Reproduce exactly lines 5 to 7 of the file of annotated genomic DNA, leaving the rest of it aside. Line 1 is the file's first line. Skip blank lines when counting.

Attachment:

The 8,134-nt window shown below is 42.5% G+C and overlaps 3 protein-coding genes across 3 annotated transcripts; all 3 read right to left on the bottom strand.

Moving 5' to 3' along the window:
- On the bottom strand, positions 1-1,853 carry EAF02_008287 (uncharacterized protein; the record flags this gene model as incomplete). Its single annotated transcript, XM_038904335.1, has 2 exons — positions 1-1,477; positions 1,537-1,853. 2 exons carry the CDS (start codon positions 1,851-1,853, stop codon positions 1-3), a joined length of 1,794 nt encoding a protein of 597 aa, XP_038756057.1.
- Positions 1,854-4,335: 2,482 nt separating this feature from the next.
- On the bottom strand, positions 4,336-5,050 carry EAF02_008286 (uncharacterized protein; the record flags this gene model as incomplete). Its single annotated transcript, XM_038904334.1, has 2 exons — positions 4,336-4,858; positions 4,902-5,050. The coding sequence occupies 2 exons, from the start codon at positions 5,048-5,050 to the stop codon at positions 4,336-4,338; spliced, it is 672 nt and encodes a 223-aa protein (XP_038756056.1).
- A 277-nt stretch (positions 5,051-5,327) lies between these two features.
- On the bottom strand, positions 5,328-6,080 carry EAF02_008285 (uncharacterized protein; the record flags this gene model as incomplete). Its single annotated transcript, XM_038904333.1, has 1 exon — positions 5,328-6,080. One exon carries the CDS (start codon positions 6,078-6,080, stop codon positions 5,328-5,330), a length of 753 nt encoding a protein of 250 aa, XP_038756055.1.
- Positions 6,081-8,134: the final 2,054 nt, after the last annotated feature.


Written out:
- On the bottom strand, positions 4,336-5,050 carry EAF02_008286 (uncharacterized protein; the record flags this gene model as incomplete). Its single annotated transcript, XM_038904334.1, has 2 exons — positions 4,336-4,858; positions 4,902-5,050. The coding sequence occupies 2 exons, from the start codon at positions 5,048-5,050 to the stop codon at positions 4,336-4,338; spliced, it is 672 nt and encodes a 223-aa protein (XP_038756056.1).
- A 277-nt stretch (positions 5,051-5,327) lies between these two features.
- On the bottom strand, positions 5,328-6,080 carry EAF02_008285 (uncharacterized protein; the record flags this gene model as incomplete). Its single annotated transcript, XM_038904333.1, has 1 exon — positions 5,328-6,080. One exon carries the CDS (start codon positions 6,078-6,080, stop codon positions 5,328-5,330), a length of 753 nt encoding a protein of 250 aa, XP_038756055.1.